(Kennedy, J.) Yes. A state judge acts unconstitutionally when he serves on a case involving the financial interests of one of his major election campaign backers. The Due Process Clause makes it necessary that the trial should be fair and impartial. In the case of Tumey v. Ohio, 273 U.S. 510 (1927), the conclusion was drawn that this clause makes use of the common law rule that a judge must disqualify himself from any case where he has an interest, whether of a financial, personal, direct or substantial kind. This rule does not provide for recusal in case of personal bias or prejudice without an interest of the kind above. The Court went on over the years to add other situations where it would be necessary for a judge to recuse himself. The objective view of these cases gives rise to the conclusion that it is so probable that the judge will have actual bias that he could not serve in these cases. Some such situations are if a judge has a financial interest in the outcome of a case, even if the interest is so small as not to be considered personal or direct interest; if a judge has been part of an earlier judicial process involving a criminal contempt case, con) flict might be present and recusal is required. The campaign contribution which exerted a major influence in Benjamin’s election was from a person who had a personal stake in the case, and was at a time when the present appeal was imminent. The enormous relative percentage of the contribution, out of the total contributed sum and the total election expenditure, as well as the apparent influence of that contribution on the outcome, that is, Benjamin’s election, arouses inquiry as to the presence of bias. It is at least possible that it was this large contribution which resulted in replacing the incumbent judge with Benjamin. This makes the possibility of bias sufficiently strong that Justice Benjamin must be recused in order to guarantee a free and fair trial. This is especially so in view of the fact that the next step in the case was the Supreme Court of Appeals once the post-trial motions had been decided. Blankenship must have realized that if not recused, Justice Benjamin would be on the bench which reviewed his case. This is easily taken to mean that Blankenship practically chose his judge, and that the serious fisk of actual bias required Justice Benjamin’s recusal.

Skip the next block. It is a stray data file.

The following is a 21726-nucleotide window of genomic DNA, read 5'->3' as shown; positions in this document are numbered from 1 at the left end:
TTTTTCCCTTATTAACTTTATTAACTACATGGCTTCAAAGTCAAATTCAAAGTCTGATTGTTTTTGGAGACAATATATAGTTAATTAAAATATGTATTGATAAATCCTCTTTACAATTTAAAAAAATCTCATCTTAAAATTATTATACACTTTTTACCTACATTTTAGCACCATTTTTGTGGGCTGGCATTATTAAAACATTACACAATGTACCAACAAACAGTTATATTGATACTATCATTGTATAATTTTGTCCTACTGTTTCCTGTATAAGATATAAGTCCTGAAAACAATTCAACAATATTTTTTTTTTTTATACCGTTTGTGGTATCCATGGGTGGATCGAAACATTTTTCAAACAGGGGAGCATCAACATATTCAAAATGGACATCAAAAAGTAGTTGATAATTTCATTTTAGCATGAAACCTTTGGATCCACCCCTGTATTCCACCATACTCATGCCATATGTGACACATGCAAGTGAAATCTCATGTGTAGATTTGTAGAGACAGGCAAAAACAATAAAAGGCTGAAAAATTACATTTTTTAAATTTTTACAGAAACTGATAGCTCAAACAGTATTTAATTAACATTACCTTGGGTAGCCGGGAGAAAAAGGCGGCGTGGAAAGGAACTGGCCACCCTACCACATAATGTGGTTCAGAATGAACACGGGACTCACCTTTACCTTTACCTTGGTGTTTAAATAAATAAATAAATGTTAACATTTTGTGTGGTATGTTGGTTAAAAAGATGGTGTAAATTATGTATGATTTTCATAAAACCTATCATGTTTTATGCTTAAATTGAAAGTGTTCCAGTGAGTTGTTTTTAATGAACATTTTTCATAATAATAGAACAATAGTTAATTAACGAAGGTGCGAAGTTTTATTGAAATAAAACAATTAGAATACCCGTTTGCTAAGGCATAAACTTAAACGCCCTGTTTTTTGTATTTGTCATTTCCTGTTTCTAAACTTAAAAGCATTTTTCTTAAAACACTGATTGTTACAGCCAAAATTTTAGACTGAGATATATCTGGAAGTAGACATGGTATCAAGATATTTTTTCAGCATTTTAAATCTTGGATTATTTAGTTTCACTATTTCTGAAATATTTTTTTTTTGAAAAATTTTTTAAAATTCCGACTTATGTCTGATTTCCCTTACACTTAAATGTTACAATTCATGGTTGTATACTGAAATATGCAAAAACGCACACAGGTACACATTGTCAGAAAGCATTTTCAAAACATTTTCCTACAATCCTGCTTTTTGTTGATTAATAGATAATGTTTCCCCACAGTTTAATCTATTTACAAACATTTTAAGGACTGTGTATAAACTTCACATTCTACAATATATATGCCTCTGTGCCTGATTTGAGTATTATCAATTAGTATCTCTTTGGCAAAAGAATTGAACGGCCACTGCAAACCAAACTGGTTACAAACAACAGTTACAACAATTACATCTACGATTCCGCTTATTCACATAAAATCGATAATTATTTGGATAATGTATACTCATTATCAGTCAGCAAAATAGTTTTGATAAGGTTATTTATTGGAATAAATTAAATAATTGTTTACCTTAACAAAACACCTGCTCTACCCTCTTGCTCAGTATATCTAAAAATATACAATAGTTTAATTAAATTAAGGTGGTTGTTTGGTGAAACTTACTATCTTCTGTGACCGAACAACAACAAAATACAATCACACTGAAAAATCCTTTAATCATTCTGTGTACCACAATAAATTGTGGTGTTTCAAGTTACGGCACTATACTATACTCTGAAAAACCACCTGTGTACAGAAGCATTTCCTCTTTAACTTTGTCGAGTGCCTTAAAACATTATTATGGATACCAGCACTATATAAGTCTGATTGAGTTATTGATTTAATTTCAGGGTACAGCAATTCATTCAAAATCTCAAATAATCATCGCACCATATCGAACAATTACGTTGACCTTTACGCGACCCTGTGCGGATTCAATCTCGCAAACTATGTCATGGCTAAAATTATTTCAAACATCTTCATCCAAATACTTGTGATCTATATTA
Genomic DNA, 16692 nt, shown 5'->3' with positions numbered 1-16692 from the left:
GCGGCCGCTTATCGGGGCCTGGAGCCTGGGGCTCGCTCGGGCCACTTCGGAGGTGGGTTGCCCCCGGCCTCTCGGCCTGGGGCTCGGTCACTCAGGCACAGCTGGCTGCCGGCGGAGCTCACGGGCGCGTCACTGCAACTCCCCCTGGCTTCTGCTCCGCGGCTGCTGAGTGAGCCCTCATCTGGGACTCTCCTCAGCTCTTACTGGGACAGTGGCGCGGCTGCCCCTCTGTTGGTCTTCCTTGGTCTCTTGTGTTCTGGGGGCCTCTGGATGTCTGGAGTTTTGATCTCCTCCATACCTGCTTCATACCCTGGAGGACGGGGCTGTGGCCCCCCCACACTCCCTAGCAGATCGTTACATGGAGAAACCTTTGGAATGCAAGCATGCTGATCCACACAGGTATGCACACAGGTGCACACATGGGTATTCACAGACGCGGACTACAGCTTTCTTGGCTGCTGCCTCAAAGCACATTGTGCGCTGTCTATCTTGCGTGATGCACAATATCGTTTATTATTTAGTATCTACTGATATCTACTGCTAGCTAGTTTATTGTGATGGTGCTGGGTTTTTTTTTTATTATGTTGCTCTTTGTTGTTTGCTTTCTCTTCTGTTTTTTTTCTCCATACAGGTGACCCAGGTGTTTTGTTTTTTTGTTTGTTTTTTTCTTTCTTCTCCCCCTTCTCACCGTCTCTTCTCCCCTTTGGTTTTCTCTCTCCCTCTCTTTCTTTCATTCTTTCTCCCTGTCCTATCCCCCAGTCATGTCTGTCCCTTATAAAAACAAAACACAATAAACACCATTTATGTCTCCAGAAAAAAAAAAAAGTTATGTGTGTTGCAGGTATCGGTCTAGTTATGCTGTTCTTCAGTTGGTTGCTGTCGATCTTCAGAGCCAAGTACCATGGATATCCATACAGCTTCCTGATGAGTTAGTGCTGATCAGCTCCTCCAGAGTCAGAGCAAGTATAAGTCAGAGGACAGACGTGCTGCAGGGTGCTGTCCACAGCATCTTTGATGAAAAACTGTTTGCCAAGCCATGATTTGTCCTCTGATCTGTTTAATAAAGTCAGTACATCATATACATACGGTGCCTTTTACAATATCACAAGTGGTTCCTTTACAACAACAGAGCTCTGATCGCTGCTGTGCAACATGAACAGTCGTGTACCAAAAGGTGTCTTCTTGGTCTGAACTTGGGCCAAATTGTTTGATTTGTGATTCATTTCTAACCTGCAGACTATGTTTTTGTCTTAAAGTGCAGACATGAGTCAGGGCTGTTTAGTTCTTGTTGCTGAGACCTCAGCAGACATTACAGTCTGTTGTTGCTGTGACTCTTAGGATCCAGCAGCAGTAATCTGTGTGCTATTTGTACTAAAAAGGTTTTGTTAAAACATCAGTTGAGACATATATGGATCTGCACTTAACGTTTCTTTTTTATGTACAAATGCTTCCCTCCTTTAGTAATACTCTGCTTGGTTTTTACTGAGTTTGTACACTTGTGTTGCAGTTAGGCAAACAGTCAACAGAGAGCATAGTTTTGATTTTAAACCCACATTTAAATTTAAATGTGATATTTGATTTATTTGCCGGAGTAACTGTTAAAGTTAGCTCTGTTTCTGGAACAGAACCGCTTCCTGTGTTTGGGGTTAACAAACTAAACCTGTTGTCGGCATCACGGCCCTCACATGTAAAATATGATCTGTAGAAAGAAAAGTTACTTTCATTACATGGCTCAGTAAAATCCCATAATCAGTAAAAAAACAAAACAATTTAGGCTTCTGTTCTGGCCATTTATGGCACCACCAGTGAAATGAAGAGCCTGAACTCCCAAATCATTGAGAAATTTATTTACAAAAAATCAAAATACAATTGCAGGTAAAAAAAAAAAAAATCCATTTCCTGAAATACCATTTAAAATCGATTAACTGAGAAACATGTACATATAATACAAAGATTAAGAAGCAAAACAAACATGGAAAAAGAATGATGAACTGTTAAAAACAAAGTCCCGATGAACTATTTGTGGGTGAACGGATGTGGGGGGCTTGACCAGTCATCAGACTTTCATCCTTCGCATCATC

(Roberts, C.J.) The majority opinion was unwise in widening the list of situations for which a judge needs to recuse himself, by adding the probability that bias exists to the list. This criterion is vague and leaves too much to one’s discretion. It does not make the guidelines clear and practical. It does not even clarify whether the probability of bias is to be a criterion for recusal only when a judge has received financial support for his judicial election from a party to a case he is to hear, or whether this standard is for all recusal questions. Forty unanswered questions remain after the majority judgment.
(Scalia, J.) The majority of the judges in this case failed to clarify this area and instead made it much more vague. This decision can be called upon in all cases in all 39 states which elect their judicial officers, at least. While the rationale behind the decision was to keep the public confidence in the legal system intact, the decision is likely to do just the opposite, reducing the confidence of the people in the system with the impression it gives that legal remedies are an elaborate and self-sustaining game which allows the person with the cleverest lawyer to win, rather than a system concerned with delivering justice in the real world




The importance of the verdict is in that the Supreme Court here set a new standard for recusal of judges by ruling that a judge should have removed himself from the hearing of a suit which had as one party a businessman who had helped him in his election to the tune of $3 million. This is likely to have many results since 39 states currently practice judicial election.